— KNOXVILLE, Tenn. (AP) — The Southeastern Conference begins the first year of the post-Pat Summitt era in an unfamiliar situation.
Tennessee, the eight-time national champion and longtime conference heavyweight, isn't favored to win the league. The Lady Vols aren't even considered among the top few contenders.
The Lady Vols don't return anyone who started an NCAA tournament game last year during their run to a regional final. That creates opportunity for the rest of the SEC, which is seeking to produce its first Final Four team since Tennessee won the national title and LSU reached the semifinals in 2008. Texas A&M won the 2011 national championship when it was still a Big 12 member.
"I think you'll see some changes in the league," Georgia coach Andy Landers said. "I think going into the year most people would probably pick Kentucky as the team to beat. I think you'll have a number of very, very good teams. I think you'll have probably as many as four or five that could be ranked at some point during the season in the top 10."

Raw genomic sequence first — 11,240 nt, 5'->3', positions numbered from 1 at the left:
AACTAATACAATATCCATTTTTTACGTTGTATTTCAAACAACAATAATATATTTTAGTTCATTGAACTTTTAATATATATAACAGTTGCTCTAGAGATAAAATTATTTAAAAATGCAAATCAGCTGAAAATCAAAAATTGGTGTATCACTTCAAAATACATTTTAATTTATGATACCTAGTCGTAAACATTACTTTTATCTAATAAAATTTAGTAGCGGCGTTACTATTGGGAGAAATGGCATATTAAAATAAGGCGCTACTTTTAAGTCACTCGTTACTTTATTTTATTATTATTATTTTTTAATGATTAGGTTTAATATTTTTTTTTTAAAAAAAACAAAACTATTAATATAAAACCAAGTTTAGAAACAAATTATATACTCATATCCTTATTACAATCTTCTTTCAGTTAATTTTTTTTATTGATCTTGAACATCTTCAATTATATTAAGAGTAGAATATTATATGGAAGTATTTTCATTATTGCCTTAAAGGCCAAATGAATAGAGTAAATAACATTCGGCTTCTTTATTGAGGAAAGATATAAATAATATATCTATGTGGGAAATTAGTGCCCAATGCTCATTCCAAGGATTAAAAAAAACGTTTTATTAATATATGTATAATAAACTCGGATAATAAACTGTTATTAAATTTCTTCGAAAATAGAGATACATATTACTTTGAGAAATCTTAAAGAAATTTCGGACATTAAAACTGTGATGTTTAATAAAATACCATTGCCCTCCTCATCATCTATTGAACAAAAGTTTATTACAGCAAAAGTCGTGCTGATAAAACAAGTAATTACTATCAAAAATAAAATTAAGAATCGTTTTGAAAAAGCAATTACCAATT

At this point, the league has five teams in the Top 25. No. 6 Kentucky, No. 10 Georgia, No. 15 Texas A&M and No. 16 Vanderbilt are all ranked ahead of No. 20 Tennessee.
Kentucky returns four starters from a team that went 28-7, won the SEC regular-season crown and reached a regional final last season. The list of returning starters is headed by 5-foot-9 senior guard A'dia Mathies, the 2012 SEC player of the year. Kentucky also benefits from the return of 5-6 point guard Jennifer O'Neill and the arrival of California transfer DeNesha Stallworth.
O'Neill sat out last season with a stress fracture in her right foot after starting three games as a freshman in 2010-11. Stallworth, a 6-3 junior center, ranked eighth in the Pac-10 in scoring (13.3) and 12th in the league in rebounding (6.4) two seasons ago before sitting out the 2011-12 season as a transfer.